Cessation Therapeutics has received an additional grant from the US National Institutes of Health’s division National Institute on Drug Abuse (NIDA) to develop a subcutaneous formulation of the anti-fentanyl mAb (monoclonal antibody), CSX-1004 SQ.

The funding is a component of a multi-year $14.8m grant awarded to Cessation and McLean Hospital, part of Mass General Brigham.

The grant will support activities including CSX-1004 SQ’s formulation, development and manufacture, and assess its ability to reduce the impact of fentanyl in pre-clinical models of fentanyl self-administration and relapse.

Cessation used funds from a previous NIDA grant to perform IND-enabling trials of CSX-1004 infusion, an investigational product that has now advanced to Phase I studies.

Designed to work by sequestering fentanyl molecules as they enter the bloodstream, CSX-1004 is a human IgG1 mAb specifically for fentanyl and fentanyl analogues.

It helps neutralise the molecules in the blood before they reach the brain and prevents harmful effects.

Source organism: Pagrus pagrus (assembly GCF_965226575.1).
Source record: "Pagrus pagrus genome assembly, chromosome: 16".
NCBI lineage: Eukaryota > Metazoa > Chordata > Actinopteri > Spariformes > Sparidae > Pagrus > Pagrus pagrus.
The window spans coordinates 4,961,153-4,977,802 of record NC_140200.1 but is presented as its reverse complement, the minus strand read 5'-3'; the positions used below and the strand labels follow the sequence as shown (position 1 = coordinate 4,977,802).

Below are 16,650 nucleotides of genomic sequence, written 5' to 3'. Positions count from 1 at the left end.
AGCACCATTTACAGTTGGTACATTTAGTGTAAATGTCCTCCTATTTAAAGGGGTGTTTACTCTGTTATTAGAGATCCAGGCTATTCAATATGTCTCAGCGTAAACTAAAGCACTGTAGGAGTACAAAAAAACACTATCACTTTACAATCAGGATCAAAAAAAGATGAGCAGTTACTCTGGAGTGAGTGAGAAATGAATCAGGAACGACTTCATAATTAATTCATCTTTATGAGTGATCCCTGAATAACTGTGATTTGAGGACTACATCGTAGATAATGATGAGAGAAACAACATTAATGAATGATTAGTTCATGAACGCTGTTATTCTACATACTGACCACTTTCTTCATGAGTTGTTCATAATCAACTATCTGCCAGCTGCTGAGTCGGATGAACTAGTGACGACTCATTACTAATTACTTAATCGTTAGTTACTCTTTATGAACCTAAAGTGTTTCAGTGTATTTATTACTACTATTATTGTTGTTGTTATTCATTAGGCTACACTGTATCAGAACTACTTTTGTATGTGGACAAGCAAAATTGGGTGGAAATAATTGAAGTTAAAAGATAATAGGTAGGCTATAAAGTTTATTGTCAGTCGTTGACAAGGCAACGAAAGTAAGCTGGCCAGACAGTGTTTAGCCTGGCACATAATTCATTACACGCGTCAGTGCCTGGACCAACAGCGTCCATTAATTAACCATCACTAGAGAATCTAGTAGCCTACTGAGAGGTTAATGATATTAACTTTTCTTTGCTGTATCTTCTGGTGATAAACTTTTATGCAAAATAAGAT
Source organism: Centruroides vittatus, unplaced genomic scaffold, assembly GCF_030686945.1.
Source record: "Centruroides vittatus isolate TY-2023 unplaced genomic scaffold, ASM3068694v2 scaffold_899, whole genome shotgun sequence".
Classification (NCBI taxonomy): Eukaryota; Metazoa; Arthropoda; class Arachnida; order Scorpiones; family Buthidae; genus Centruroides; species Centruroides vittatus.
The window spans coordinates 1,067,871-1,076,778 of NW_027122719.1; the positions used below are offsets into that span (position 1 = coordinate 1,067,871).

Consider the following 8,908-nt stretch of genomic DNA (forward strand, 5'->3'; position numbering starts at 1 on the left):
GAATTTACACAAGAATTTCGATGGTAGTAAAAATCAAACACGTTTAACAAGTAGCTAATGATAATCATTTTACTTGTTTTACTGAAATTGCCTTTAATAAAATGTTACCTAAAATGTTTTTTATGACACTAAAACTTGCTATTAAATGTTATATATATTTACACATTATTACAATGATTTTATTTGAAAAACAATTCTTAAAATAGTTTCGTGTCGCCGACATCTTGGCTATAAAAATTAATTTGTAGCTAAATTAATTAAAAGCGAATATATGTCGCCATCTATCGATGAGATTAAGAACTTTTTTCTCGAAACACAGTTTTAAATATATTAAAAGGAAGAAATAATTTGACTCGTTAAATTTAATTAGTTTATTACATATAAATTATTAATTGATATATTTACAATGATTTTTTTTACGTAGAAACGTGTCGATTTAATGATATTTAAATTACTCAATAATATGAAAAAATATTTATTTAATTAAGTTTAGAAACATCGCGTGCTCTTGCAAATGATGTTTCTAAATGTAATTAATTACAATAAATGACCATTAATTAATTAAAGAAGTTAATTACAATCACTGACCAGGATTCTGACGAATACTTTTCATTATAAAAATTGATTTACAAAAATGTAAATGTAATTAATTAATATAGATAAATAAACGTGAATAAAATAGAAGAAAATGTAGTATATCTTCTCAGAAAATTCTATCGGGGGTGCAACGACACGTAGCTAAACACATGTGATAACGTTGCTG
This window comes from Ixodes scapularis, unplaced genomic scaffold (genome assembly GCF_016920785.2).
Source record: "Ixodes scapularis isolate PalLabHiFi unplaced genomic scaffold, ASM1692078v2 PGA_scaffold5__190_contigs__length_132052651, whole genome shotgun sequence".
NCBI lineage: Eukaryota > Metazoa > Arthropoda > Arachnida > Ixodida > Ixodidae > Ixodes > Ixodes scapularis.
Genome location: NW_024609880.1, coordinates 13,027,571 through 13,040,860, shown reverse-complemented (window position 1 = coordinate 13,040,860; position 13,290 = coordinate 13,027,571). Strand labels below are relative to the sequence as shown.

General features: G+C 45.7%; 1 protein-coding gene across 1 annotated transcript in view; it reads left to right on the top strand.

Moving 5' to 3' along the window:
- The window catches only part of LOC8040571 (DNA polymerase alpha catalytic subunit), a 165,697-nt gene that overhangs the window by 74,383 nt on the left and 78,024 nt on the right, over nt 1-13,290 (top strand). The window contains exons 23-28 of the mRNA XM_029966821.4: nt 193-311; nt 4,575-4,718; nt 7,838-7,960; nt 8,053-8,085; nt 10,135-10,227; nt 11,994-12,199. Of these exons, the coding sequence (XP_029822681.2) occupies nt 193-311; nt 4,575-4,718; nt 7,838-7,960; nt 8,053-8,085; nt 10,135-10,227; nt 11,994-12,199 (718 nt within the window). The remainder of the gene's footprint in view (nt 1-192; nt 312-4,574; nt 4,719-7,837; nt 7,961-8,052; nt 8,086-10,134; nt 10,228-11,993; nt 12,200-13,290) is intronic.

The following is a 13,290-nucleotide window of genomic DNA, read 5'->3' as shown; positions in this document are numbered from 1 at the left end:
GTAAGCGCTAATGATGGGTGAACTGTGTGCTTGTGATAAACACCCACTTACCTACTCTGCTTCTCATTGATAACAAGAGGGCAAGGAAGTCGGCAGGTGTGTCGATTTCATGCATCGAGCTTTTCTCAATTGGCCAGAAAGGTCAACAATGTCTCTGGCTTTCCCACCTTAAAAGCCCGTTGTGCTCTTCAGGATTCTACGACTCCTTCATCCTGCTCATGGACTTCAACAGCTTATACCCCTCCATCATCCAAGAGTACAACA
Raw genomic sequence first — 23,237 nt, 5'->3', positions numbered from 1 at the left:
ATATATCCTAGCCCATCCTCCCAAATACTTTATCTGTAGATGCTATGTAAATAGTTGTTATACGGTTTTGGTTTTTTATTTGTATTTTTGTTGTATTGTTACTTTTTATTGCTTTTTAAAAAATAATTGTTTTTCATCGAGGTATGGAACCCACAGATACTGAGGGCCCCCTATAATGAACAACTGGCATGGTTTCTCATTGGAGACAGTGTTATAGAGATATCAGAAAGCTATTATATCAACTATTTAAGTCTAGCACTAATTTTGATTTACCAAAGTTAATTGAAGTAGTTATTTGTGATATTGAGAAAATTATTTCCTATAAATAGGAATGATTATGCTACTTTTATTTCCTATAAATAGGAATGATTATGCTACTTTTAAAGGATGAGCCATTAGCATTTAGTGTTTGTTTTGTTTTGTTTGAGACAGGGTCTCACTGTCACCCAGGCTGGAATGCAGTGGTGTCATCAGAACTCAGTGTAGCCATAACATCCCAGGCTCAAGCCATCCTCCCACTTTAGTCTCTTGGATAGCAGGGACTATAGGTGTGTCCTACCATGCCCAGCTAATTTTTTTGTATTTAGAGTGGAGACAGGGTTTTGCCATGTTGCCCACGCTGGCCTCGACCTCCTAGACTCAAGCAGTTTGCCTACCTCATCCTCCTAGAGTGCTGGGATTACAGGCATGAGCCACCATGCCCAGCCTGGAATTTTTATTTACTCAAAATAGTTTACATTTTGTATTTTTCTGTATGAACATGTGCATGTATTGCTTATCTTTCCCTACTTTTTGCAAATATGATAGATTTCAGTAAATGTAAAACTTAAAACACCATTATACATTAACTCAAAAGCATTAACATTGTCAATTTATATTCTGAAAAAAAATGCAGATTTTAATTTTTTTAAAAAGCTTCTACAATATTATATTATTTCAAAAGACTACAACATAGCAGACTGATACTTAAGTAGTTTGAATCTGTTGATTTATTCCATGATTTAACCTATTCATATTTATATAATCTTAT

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Through a range of delivery techniques, the platform can be optimised to prevent overdoses, to potentially reverse overdoses and to treat fentanyl-related opioid use disorder (OUD).

Cessation Therapeutics chief scientific officer Andy Barrett stated: “We are grateful to NIDA for their continued support of Cessation’s anti-fentanyl development programmes.

“This award to support a fixed-dose, subcutaneous formulation of CSX-1004 significantly catalyses our IND-enabling efforts to develop a ready-to-use formulation of CSX-1004 tailored to patients’ needs in a broad range of healthcare settings.”

This content was updated on 25 January 2024